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Is the customer always right?

Updated: Mar 18

Power dynamics, especially in customer service roles, are very difficult to navigate. ‘The customer is always right’ is drilled into us, but how far are we willing to sacrifice our workplace values to meet the customers needs?


A male customer approached the counter with three women, his two daughters and partner. One of the daughters put some make-up on the counter, along with the other items he was purchasing.


“See, this is why women are the lesser sex, because they buy shit like this” he said. His two daughters and partner just stood there and laughed nervously. He seemed to be trying to make a joke but he was also visibly annoyed at them, as his tone was not kind or light-hearted.


I didn’t laugh. But I didn’t say anything to call him out either.


I think my face probably told him that I didn’t appreciate the statement, and I remained silent while I put the items through the till. There were other staff behind the counter with me and other customers waiting. Needless to say it was awkward.


When they left, a colleague who was next to me clearly recognised that I didn't appreciate the joke. He didn't join in by laughing along with the customer, or tell me that it wasn’t a big deal and to get over it. I was so glad to have that colleague there to support me.


I didn’t call the customer out. But I didn’t laugh at his sexist comment. By me not laughing, it made the interaction extremely awkward. It would have felt far more comfortable to cave to typical social pressures and just laugh along with his joke.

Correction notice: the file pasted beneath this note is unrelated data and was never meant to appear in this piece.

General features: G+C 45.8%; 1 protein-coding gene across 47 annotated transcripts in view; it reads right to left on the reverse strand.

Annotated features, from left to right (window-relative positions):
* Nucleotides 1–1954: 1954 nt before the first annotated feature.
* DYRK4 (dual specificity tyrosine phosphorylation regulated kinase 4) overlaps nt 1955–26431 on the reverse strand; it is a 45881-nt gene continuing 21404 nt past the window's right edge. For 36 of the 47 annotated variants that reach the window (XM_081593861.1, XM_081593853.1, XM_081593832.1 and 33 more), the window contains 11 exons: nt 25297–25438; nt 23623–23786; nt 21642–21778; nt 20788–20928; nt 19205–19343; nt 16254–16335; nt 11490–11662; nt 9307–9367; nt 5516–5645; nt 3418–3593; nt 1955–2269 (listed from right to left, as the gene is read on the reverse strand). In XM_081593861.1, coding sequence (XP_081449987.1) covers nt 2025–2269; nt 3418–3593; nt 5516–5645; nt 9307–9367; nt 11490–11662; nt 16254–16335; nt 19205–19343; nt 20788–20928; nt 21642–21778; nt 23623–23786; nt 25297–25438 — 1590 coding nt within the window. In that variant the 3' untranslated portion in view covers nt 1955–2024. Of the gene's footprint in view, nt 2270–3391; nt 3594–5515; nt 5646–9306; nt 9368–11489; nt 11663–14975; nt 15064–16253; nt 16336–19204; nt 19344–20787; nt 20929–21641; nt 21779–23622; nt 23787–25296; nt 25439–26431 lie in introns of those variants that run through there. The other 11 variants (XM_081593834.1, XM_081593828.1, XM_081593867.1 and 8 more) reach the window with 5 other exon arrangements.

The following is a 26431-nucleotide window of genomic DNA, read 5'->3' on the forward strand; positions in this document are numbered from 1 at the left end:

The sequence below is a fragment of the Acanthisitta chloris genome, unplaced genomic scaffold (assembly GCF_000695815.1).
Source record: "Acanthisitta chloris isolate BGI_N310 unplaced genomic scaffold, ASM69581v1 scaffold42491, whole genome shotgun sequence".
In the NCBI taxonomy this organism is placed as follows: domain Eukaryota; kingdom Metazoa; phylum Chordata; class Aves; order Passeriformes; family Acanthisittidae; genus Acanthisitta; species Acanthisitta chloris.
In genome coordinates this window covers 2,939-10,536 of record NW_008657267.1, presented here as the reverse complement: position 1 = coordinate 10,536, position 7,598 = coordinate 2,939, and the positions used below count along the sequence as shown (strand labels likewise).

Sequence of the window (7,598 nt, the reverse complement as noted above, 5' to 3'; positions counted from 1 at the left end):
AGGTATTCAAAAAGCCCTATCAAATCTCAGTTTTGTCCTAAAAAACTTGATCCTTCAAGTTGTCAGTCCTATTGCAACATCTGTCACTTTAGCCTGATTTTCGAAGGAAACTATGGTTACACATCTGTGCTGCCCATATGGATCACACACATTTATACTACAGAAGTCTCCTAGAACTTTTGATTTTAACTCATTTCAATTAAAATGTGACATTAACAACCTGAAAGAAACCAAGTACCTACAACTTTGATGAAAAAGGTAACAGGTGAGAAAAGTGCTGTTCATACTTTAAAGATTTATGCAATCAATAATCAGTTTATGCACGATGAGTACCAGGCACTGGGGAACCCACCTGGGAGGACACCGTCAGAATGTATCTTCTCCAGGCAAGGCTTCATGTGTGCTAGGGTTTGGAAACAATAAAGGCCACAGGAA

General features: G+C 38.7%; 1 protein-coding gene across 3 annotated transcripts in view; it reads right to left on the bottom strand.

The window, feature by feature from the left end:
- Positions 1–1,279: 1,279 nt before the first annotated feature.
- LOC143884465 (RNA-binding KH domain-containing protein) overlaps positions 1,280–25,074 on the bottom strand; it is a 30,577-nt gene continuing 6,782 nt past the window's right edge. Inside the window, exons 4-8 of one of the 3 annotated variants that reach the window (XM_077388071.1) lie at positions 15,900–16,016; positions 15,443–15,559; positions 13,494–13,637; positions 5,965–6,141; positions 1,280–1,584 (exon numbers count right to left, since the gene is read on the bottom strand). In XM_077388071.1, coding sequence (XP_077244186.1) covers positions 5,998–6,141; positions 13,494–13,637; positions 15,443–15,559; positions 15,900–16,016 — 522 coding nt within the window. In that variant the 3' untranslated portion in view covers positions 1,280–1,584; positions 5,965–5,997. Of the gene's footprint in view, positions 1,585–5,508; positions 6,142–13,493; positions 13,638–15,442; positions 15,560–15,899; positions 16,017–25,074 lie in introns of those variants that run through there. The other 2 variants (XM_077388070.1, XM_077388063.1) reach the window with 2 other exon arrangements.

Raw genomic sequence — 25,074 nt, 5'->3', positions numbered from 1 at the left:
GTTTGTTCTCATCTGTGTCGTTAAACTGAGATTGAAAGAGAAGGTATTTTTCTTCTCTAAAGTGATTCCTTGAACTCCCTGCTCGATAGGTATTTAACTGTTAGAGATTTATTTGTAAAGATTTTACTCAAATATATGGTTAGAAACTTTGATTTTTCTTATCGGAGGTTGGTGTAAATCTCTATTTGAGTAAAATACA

I was still annoyed at myself for not actively calling the customer out. But making the interaction awkward on purpose was my quiet way of telling that customer what I thought.



Thinking back, I was a young female, with other customers and colleagues around listening, he was in a position of power as the customer, and he also seemed like he could be quite volatile. Upon reflection of the situation I shouldn’t have been so hard on myself.


We all have those moments when we wished we had acted differently or said what we thought out loud.


I think the best we can do is be kind to ourselves in those situations. To remind ourselves that even though it would have been great to call out the behaviour or comments, we might not have changed the person’s mind anyway.


Power dynamics, especially in customer service roles, are very difficult to navigate. ‘The customer is always right’ is drilled into us, and it can be hard to undo that training in our minds. Is there a line that a customer can cross when they are no longer ‘right’?


We don’t have all the answers and can’t tell you where that line is, but it is worth having the discussion with your team if you are in customer service. Collectively deciding what customer behaviour you will and won’t tolerate as a workplace can be a powerful exercise. Having strong shared values that your business stands for can be extremely empowering for staff, as well as bring a great sense of collegiality & support to the floor.


A great place to start can be a group brainstorm to discuss points such as:-

  • What is the worst customer experience you have ever had?

  • How did you feel during and after that experience?

  • What did you wish you had done differently?

  • Did you feel supported by the team or blamed for the interaction?

  • Do you think the experience would have gone differently if you were a different gender / age / ethnicity / sexuality etc?

  • What system could we put in place to prevent this kind of experience happening again?

Alternatively, send out an anonymous survey for staff to complete if you think this will generate more open answers (some people can be worried about sharing those experiences in a group setting).